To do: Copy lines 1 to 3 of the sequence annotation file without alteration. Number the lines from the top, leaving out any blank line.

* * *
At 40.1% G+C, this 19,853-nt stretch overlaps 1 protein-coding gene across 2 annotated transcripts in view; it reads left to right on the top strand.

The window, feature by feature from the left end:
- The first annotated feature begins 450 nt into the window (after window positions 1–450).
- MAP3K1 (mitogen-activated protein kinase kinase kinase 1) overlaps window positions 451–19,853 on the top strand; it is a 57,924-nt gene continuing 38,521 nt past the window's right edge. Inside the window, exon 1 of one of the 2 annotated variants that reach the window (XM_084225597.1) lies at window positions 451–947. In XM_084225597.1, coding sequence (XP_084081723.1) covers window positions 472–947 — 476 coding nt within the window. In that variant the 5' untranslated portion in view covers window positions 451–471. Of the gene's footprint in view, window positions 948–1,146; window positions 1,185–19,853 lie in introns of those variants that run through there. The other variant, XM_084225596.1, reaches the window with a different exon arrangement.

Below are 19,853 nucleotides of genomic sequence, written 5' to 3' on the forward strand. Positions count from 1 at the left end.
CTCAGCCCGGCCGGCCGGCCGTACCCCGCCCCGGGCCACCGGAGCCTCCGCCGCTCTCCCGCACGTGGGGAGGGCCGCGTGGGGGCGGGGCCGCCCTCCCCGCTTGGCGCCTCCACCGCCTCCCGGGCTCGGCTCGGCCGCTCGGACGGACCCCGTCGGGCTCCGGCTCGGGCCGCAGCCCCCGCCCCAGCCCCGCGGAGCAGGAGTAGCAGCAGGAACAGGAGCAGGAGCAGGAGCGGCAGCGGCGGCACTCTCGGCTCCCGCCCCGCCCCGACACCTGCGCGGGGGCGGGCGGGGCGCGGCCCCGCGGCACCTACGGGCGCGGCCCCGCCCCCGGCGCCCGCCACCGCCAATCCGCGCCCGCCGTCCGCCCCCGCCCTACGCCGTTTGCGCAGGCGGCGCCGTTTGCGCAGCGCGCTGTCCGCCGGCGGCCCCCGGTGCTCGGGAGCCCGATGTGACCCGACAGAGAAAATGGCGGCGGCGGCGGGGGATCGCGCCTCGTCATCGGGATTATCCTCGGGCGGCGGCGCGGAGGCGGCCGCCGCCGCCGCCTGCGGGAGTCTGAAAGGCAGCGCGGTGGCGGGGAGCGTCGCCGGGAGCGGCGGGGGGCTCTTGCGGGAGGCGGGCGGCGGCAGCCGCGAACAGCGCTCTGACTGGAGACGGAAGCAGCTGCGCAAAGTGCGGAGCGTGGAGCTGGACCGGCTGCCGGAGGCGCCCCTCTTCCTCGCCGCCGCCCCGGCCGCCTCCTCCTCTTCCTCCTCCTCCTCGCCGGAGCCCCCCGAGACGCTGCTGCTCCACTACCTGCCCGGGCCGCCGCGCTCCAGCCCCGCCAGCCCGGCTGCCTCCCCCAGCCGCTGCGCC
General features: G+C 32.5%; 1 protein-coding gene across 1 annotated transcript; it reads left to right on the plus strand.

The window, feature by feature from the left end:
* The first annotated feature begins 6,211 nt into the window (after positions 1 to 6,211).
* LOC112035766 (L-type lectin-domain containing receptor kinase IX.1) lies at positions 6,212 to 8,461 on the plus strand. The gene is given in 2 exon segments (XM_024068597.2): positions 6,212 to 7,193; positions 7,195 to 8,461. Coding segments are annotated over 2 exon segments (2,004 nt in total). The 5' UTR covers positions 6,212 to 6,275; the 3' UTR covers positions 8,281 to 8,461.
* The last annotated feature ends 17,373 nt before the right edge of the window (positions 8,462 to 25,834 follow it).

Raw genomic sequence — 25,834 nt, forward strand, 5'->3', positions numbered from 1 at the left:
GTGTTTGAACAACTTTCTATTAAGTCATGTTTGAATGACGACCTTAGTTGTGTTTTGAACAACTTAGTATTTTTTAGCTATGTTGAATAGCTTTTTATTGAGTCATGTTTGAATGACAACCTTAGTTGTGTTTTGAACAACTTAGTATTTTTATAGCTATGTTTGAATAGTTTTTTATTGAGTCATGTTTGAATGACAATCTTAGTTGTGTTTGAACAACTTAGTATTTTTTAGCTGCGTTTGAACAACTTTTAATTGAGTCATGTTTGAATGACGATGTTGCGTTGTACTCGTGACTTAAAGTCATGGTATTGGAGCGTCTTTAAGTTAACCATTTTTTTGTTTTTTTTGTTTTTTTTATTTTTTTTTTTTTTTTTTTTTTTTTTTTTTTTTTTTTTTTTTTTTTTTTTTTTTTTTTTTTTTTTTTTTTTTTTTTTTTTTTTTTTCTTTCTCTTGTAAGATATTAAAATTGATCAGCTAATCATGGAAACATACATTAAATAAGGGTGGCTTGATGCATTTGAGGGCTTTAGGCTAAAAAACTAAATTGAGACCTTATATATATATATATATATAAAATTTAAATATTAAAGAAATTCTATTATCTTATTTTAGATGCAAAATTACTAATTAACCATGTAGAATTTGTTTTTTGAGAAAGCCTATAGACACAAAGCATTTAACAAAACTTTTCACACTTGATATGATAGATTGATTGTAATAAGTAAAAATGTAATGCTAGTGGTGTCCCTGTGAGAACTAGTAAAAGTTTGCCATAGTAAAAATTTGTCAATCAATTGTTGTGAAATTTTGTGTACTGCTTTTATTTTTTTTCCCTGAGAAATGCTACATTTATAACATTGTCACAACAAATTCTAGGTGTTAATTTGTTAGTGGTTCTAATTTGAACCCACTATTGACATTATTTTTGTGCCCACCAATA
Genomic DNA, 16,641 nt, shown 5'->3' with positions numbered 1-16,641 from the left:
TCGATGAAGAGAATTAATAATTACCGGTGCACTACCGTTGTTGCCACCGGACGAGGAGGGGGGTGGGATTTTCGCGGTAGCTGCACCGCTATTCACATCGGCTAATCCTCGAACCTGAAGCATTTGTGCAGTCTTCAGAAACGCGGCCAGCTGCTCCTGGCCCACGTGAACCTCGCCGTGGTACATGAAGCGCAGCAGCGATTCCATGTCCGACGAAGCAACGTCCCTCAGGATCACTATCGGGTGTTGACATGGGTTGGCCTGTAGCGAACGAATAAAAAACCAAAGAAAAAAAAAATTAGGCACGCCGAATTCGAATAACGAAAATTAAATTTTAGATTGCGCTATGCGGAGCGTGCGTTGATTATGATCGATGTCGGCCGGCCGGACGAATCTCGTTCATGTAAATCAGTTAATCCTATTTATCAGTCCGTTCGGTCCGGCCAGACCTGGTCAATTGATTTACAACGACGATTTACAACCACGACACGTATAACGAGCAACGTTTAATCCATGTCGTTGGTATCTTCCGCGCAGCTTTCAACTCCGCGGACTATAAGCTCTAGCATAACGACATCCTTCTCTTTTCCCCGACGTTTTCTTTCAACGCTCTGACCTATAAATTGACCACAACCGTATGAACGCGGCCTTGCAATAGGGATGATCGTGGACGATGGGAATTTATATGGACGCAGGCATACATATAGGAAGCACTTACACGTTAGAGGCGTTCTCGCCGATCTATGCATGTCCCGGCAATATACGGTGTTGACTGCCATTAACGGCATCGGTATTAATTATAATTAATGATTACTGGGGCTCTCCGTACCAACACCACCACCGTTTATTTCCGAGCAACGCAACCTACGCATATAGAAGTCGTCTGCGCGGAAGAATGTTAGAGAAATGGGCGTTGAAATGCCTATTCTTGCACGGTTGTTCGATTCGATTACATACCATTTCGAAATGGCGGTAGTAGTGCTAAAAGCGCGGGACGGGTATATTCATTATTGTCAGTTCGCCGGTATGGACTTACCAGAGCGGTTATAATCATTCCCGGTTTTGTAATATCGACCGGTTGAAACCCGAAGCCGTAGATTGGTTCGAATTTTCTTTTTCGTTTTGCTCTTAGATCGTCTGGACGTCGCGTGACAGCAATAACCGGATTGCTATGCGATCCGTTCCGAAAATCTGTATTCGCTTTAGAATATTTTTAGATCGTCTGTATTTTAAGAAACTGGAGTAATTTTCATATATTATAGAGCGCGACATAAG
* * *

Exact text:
At 40.1% G+C, this 19,853-nt stretch overlaps 1 protein-coding gene across 2 annotated transcripts in view; it reads left to right on the top strand.

The window, feature by feature from the left end:
- The first annotated feature begins 450 nt into the window (after window positions 1–450).